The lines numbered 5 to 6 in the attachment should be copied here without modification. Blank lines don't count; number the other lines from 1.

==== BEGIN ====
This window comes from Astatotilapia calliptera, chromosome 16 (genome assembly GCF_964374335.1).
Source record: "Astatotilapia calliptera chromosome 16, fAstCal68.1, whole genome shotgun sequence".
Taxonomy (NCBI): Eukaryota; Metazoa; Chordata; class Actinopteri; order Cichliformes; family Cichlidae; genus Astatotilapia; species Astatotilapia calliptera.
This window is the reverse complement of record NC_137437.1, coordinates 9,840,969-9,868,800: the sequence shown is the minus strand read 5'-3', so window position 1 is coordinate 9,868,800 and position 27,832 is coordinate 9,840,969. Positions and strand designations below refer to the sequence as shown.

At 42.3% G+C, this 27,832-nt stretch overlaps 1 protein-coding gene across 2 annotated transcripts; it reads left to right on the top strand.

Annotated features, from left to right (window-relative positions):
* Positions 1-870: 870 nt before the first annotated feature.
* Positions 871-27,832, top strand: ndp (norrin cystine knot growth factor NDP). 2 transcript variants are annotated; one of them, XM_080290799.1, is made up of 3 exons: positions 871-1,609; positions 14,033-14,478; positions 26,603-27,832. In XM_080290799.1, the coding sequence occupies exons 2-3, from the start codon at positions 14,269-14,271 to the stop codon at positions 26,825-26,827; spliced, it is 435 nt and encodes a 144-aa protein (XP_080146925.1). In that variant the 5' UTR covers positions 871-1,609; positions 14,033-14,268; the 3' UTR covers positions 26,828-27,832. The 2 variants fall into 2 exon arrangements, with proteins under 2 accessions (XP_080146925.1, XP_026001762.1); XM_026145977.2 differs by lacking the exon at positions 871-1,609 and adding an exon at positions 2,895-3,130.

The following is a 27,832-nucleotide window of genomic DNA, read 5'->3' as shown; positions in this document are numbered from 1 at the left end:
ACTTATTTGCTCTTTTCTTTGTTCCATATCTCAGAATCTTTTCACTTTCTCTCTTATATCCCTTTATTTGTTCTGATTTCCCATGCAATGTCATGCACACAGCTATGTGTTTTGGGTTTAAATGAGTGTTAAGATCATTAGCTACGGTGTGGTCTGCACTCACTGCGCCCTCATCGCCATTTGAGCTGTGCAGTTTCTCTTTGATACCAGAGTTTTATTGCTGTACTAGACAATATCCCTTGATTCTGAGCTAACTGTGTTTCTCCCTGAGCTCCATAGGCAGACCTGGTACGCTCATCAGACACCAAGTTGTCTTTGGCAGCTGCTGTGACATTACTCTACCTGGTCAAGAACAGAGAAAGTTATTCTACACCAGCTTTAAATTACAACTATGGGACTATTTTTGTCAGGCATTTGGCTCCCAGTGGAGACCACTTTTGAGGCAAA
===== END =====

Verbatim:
At 42.3% G+C, this 27,832-nt stretch overlaps 1 protein-coding gene across 2 annotated transcripts; it reads left to right on the top strand.

Annotated features, from left to right (window-relative positions):